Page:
LCANZ leaders have met to discuss and address the urgent church worker supply shortage confronting the church.

Over the next 10 years, half of our active pastors will retire from full-time ministry. Currently the LCANZ has 239 pastors in active ministry. Seventeen men are serving as Specific Ministry Pastors, and there are 15 Aboriginal pastors.

Across the church, 65 Lutheran communities are seeking a pastor to serve among them. However, over the next two years, only five students are expected to graduate from Australian Lutheran College (ALC) in the pastoral ministry stream.

‘Lutheran Education Australia is working hard to prepare principals and leaders for our Lutheran schools’, LCANZ Bishop Paul Smith said, ‘but our church needs more Lutheran women and men to be available for these roles.

‘In addition, parishes and church agencies are facing a dire situation regarding trained church workers being available to serve for the ministries of the church.’

The full-day Ministry Futures workshop, held in Adelaide on 18 May, was called by the College of Bishops to consider the church worker supply challenges the LCANZ faces, including ways to provide word and sacrament ministry as the number of Lutheran communities without a pastor increases.

Joining the bishops in the workshop were Pastor James Winderlich (ALC principal), Dr Tania Nelson (Executive Officer for Local Mission) and the three District mission directors, pastors Brett Kennett (Victoria), David Schmidt (Queensland) and Stephen Schultz (SA-NT). The workshop was facilitated by Victorian District Bishop Emeritus Greg Pietsch.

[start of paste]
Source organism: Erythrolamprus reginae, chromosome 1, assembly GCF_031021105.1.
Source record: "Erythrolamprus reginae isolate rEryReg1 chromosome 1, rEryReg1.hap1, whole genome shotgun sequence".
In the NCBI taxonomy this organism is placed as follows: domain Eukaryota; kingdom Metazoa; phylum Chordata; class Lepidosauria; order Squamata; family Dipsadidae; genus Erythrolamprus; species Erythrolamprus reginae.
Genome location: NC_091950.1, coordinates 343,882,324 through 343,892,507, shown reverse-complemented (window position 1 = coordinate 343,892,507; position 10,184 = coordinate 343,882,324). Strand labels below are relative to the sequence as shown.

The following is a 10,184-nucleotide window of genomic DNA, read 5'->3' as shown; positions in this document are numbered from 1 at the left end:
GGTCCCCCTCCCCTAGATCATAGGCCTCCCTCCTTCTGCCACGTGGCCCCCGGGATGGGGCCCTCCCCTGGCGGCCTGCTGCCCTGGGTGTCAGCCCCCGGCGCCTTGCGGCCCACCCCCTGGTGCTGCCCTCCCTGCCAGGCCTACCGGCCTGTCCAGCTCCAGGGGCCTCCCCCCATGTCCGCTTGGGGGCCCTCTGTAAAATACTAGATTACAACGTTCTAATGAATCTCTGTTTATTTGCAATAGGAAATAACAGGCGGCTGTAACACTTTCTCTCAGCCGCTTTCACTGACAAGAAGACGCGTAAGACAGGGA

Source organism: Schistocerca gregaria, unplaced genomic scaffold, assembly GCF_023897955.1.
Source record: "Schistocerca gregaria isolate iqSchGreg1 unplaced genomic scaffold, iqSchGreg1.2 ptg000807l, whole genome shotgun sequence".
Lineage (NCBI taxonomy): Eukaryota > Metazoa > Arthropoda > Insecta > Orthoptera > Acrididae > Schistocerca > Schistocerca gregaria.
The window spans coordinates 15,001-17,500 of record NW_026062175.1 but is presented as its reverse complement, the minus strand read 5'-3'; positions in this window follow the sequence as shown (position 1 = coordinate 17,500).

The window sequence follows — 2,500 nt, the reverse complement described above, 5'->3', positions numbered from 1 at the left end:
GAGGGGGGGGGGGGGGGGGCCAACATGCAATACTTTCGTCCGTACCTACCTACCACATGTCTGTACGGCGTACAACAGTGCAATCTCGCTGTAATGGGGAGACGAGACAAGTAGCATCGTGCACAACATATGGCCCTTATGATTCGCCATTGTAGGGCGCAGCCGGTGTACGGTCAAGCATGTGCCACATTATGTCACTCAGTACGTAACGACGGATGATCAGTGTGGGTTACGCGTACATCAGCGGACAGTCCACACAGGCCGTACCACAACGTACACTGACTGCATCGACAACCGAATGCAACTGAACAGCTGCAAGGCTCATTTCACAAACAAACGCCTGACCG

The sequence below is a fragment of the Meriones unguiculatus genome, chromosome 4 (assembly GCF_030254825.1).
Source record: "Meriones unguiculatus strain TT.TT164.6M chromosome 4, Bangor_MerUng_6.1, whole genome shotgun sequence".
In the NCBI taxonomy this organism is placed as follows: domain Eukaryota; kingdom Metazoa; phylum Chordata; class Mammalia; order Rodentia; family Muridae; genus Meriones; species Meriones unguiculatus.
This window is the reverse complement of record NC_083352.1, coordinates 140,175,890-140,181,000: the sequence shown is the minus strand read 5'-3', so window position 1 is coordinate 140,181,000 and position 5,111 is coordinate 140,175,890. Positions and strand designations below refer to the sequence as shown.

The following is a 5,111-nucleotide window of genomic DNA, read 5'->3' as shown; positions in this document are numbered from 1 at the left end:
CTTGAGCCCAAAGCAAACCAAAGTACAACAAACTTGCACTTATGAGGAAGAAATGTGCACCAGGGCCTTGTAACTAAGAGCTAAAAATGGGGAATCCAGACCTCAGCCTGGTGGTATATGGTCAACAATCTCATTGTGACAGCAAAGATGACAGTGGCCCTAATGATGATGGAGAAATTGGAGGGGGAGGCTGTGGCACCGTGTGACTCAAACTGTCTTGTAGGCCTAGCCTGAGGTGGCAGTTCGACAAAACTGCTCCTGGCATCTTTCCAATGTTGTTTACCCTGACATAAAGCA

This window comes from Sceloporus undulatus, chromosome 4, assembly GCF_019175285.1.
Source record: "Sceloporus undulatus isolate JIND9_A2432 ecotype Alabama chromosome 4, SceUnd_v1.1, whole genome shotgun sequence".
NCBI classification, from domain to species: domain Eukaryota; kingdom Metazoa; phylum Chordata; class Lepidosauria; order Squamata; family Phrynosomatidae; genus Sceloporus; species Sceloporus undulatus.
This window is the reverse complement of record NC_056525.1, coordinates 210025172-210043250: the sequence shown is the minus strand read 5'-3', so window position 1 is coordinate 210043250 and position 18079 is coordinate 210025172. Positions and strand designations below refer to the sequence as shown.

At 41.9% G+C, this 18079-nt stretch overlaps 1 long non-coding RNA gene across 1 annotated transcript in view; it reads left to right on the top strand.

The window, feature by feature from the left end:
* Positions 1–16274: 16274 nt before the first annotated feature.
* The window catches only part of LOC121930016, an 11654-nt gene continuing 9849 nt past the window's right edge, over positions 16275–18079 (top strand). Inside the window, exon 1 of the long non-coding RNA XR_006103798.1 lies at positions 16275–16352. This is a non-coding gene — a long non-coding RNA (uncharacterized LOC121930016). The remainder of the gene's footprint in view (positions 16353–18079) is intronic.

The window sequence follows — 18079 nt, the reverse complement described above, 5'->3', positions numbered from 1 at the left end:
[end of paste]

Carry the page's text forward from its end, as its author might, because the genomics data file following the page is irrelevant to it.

According to Bishop Smith, a strong theme of the day was ‘urgency to work together passionately and purposefully’ on this matter. ‘Participants commented often: “We don’t have time to dither”’.

At the heart of the morning session, workshop participants gathered in small groups for a long session of prayer together, with lament, petition, and thanksgiving.

Three key priorities emerged from the workshop conversations:

  • Pathways: develop pathways for specific ministries, such as pastor or chaplain, including specific pathways for ministries in schools and aged care, and church planting.
  • Regionalising: develop regional collaboration to determine how local areas work together for the provision of word and sacrament ministry in the mission God gives us.
  • Ordering Ministry: establish clear language for how we understand the ordering of ministry amongst us, including what we understand to be flexible. This includes engaging with CTICR’s 2022 project in the study of ordering ministry. (Currently the ordering is bishop, pastor, lay worker, and includes Lutheran principal, Lutheran teacher and chaplain.)

‘We are a small church denomination numerically’, said Bishop Smith, ‘but our Lutheran communities are a vital participant in the work of the gospel in Australia and New Zealand.

‘The group that met in May asks the people of the LCANZ to continue this work of prayer, asking the Lord to guide the outcomes of this preliminary work. Lord, make us bold for the sake of mission. Amen.’

The College of Bishops is working with Bishop Emeritus Pietsch to progress the recommendations of the workshop participants, including consultation and engagement across the LCANZ.

Participants at the LCANZ’s Ministry Futures workshop decided to share the whiteboard notes from their first session’s work. See the LCA website’s news section if you’d like to read the transcript.

Already a subscriber? Click here to login and read this article.
Not a subscriber? Click here to receive stories & upcoming issues in full